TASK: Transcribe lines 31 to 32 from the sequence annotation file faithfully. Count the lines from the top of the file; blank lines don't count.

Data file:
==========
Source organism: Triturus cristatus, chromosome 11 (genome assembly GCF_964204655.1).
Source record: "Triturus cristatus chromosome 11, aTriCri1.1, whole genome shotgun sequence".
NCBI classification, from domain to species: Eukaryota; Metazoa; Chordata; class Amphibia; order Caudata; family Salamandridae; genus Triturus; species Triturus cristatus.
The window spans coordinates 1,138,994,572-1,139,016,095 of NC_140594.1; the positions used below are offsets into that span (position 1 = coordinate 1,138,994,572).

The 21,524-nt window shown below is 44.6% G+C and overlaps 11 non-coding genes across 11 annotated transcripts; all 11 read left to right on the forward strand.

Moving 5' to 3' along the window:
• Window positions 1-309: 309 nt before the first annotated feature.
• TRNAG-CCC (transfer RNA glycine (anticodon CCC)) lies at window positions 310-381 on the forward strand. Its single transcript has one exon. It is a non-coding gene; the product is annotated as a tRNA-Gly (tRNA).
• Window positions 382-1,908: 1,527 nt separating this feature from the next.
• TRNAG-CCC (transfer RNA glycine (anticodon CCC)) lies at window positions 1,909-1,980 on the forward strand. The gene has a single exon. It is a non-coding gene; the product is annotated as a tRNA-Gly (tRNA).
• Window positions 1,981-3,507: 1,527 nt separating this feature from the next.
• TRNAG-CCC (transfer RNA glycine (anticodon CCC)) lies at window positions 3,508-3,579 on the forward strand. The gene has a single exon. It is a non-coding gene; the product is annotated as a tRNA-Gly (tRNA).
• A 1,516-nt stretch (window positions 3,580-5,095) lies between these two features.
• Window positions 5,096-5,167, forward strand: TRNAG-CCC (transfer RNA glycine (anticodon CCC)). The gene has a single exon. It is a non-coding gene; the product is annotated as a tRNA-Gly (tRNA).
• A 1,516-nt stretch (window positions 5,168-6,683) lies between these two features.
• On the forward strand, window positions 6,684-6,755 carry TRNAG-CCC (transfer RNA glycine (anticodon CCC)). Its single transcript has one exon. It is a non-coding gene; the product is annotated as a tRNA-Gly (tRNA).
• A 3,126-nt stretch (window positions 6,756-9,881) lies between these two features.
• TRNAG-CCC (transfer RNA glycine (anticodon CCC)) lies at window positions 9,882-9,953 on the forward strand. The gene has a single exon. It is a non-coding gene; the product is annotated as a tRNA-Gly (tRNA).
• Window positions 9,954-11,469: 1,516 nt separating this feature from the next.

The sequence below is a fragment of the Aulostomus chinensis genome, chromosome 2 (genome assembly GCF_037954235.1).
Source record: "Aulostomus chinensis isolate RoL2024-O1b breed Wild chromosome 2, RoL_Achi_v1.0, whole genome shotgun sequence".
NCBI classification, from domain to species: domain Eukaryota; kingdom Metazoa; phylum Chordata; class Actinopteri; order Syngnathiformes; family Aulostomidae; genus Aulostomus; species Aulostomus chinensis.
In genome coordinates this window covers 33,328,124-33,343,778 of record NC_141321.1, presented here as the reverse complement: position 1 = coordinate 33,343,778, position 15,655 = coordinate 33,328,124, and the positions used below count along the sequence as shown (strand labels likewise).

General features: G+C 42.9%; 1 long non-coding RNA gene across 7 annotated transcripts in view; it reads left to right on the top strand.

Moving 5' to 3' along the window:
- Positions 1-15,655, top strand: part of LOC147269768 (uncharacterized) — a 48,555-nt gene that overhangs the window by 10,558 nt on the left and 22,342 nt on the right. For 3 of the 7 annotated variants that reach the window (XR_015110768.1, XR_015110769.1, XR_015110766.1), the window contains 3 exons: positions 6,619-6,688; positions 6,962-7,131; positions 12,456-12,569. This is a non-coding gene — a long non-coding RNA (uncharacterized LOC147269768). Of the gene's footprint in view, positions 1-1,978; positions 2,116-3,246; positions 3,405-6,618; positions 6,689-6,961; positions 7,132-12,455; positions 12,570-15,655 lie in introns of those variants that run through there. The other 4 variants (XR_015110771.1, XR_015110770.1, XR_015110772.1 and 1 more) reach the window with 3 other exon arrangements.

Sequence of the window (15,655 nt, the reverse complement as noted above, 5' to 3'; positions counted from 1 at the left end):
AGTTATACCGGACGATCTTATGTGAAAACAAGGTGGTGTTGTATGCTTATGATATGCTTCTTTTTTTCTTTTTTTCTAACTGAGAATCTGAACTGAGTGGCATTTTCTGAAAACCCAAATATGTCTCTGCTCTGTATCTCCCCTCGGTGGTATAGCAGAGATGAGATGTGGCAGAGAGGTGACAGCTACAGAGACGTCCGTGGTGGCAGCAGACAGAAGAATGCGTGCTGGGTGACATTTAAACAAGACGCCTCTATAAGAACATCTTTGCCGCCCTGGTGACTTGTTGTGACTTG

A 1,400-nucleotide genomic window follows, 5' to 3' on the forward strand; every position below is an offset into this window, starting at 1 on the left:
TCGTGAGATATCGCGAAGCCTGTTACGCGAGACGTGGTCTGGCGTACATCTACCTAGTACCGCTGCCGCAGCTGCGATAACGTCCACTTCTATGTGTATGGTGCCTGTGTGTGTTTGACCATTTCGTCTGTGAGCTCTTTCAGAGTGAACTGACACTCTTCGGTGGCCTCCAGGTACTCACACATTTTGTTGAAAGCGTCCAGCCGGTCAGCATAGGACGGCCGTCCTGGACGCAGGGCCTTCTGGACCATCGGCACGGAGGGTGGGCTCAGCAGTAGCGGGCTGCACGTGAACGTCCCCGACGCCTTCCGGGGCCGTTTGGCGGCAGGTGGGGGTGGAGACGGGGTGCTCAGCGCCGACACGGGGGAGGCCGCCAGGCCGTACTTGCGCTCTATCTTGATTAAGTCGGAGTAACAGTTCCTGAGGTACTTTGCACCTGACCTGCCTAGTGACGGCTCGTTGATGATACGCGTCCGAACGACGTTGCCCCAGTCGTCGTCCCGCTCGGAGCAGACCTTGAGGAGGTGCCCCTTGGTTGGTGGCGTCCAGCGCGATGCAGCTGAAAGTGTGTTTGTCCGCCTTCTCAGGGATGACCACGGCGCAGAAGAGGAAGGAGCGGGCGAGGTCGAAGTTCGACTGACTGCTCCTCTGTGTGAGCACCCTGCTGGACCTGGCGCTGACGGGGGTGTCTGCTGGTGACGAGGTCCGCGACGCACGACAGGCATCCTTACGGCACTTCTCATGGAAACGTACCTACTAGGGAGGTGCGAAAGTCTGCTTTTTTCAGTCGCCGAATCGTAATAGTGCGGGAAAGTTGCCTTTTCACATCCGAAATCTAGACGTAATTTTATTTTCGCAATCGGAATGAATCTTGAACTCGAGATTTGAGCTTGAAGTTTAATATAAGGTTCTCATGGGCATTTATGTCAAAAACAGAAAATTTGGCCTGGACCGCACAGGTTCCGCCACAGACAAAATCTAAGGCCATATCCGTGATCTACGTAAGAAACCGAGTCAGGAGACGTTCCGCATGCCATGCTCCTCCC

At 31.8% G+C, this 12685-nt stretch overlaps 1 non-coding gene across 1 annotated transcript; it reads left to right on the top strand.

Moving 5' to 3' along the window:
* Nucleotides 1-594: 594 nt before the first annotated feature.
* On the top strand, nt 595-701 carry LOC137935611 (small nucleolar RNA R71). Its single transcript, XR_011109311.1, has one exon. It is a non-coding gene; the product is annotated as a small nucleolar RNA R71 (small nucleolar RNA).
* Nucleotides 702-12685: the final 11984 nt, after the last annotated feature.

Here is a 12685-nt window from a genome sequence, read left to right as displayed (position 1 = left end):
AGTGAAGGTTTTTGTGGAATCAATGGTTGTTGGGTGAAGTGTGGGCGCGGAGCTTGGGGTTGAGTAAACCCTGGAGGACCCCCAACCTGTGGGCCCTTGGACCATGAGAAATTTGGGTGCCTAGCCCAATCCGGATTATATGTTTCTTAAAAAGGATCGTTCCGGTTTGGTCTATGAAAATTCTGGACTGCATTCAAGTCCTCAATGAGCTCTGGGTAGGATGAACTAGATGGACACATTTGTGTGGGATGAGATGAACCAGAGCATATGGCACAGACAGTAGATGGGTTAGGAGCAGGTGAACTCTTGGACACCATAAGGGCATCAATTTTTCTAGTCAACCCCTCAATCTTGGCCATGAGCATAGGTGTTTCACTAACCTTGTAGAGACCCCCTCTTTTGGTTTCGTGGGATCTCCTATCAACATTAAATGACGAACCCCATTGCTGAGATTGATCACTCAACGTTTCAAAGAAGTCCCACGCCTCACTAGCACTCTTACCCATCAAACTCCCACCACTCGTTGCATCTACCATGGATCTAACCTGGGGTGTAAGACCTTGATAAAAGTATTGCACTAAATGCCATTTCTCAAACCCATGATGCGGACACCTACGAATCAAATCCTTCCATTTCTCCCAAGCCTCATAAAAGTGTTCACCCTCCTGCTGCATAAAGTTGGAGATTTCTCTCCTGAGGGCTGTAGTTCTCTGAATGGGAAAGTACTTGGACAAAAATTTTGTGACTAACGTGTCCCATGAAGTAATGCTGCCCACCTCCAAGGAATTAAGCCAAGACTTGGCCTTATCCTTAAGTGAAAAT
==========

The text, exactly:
At 31.8% G+C, this 12685-nt stretch overlaps 1 non-coding gene across 1 annotated transcript; it reads left to right on the top strand.

Moving 5' to 3' along the window: